I wrote this poem a few months ago about the self-hate culture that we have as a society
Amongst teenagers, 50% of girls and 30% of boys use unhealthy methods such as skipping meals, fasting and vomiting to control their weight, and 90% of teenagers are unhappy with their body shape. So why is this?
The media is easy to blame as magazines and social media obviously promote the unrealistic body standards that we all know too well: skinny, yet curvy, flawless, yet messy – an attempt at relatability yet still maintaining the Photoshop polished look. It’s easy to get caught up in these fake images, it’s easy to believe that they’re real, to believe that celebrities are naturally perfect, but the truth is it’s all an illusion.
But there are surprisingly many further reasons to why we teenagers are insecure about how we look. Conflicting ideologies about beauty, the growing anxiety trend and being judged on how much skin we show, to name a few. We need to stop the belief that a girl’s worth is in how much makeup she wears or how short her skirt is. We need to stop the belief that a boy’s worth is in his strength.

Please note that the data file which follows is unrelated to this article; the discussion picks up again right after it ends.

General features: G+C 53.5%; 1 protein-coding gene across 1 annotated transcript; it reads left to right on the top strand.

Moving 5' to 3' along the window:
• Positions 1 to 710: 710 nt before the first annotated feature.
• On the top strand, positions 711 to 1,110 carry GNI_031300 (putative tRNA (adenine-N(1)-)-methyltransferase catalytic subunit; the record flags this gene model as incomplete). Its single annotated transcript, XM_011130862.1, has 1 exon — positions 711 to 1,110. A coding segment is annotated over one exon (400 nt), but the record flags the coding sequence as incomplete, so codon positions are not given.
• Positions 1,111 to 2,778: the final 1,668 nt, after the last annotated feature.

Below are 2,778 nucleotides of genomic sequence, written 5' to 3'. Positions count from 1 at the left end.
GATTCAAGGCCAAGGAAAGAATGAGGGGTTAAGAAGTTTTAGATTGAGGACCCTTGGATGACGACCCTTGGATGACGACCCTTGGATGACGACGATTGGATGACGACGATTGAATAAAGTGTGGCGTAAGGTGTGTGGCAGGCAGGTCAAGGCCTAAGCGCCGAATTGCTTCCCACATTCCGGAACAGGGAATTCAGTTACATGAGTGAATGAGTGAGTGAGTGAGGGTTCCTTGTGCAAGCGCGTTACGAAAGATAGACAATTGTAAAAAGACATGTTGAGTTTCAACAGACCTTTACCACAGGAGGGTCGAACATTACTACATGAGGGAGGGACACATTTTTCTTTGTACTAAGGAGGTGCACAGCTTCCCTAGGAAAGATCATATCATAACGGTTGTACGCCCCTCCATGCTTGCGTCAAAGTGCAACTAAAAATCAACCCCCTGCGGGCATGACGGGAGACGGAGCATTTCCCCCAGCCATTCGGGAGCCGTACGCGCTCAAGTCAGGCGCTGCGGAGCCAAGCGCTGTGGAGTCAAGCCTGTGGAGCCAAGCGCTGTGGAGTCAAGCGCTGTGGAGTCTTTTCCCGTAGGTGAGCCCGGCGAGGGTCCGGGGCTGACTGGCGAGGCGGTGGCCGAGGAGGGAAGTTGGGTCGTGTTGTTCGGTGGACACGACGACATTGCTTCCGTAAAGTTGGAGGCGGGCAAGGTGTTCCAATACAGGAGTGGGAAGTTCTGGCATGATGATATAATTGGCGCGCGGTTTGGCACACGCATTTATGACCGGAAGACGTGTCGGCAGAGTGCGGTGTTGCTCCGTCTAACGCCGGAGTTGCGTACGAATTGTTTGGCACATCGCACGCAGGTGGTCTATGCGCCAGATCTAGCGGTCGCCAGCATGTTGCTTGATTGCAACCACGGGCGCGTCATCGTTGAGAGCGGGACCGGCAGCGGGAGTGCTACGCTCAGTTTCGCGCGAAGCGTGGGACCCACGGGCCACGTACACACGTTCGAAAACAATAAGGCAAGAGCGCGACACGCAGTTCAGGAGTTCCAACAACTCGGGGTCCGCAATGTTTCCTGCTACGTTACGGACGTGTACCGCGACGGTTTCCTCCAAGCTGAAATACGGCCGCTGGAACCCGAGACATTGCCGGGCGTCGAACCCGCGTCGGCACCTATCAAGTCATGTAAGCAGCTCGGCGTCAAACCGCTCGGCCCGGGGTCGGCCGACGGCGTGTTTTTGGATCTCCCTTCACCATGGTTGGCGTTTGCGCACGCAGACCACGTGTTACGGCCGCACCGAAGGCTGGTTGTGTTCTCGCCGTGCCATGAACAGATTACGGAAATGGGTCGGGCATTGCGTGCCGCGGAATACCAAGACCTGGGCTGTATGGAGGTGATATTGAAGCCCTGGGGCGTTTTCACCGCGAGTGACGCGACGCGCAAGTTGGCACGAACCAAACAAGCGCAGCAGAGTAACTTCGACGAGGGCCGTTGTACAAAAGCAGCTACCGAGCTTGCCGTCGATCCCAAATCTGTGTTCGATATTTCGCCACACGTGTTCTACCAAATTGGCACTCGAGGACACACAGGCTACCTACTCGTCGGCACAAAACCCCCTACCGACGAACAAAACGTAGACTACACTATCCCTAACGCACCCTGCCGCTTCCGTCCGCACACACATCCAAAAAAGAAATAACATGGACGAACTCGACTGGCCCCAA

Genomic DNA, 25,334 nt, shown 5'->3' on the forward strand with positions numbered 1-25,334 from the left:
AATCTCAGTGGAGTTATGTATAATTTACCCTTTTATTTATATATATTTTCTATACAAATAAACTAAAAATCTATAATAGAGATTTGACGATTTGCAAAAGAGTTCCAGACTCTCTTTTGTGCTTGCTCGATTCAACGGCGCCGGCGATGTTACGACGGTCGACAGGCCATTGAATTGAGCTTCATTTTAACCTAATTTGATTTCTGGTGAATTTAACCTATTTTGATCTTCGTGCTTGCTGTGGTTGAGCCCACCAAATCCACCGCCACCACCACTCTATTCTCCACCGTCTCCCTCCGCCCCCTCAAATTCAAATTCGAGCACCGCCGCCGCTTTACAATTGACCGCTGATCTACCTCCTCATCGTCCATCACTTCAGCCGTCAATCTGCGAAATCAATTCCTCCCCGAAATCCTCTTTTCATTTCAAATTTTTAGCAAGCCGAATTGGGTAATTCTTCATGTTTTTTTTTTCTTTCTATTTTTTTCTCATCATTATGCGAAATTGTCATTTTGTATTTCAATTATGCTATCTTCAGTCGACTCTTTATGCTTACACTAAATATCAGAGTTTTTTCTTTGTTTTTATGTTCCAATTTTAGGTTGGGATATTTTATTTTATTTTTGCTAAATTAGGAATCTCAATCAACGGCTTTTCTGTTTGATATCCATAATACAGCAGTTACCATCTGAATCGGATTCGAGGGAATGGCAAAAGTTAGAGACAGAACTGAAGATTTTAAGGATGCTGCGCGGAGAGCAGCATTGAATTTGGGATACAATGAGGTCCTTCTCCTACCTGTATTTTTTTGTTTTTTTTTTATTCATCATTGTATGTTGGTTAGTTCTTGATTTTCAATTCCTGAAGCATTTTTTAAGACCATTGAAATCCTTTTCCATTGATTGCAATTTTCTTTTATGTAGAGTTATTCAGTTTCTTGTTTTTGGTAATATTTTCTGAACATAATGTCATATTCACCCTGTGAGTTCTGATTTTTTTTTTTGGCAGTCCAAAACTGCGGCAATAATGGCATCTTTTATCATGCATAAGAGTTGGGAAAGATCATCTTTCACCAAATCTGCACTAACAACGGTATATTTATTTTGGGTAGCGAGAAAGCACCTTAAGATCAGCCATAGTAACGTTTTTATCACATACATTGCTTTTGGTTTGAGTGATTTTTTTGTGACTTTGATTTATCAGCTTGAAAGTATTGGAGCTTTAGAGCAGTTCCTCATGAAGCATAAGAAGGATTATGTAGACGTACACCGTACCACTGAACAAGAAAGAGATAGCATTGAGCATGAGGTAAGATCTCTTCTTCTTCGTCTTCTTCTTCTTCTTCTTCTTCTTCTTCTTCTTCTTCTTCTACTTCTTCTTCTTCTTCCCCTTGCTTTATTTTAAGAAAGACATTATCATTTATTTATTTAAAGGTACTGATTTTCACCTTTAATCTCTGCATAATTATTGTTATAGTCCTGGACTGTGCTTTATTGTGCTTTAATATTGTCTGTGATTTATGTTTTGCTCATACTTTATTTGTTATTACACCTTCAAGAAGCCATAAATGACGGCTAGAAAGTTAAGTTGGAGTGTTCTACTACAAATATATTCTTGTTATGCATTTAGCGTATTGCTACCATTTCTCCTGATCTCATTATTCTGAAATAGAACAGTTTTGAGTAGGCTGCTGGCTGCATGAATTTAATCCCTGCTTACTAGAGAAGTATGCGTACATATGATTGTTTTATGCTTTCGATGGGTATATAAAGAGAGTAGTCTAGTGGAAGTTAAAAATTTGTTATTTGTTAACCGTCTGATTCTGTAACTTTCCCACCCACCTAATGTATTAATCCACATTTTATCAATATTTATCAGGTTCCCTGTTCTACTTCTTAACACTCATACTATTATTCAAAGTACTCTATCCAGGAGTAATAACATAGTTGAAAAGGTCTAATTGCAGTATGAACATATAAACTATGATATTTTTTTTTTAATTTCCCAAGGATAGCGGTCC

In my experience, we are our own worst enemies. Every day in this school, I see people making fun of each other for achieving, for being individuals and sometimes just for being. Research shows that we are happier when we boost each other up and more miserable when we tear people down and criticise unnecessarily.
I believe that as a society, we should promote a new way. Instead of tearing each other down for what we wear, for how our hair looks, for our skin, for our body, for our personalities, for our intelligence, for our motivation, we should empower each other to do what makes us happy, encourage each other to do our own best. To not compete. To build with each other. To be the best people that we can be. Make a stand for yourself. Be proud of who you are. Don’t be afraid to do what makes you happy. Form a culture in this generation that encourages self-love not self-hate. Help me to acknowledge that we’re in a mess, for love to replace hate.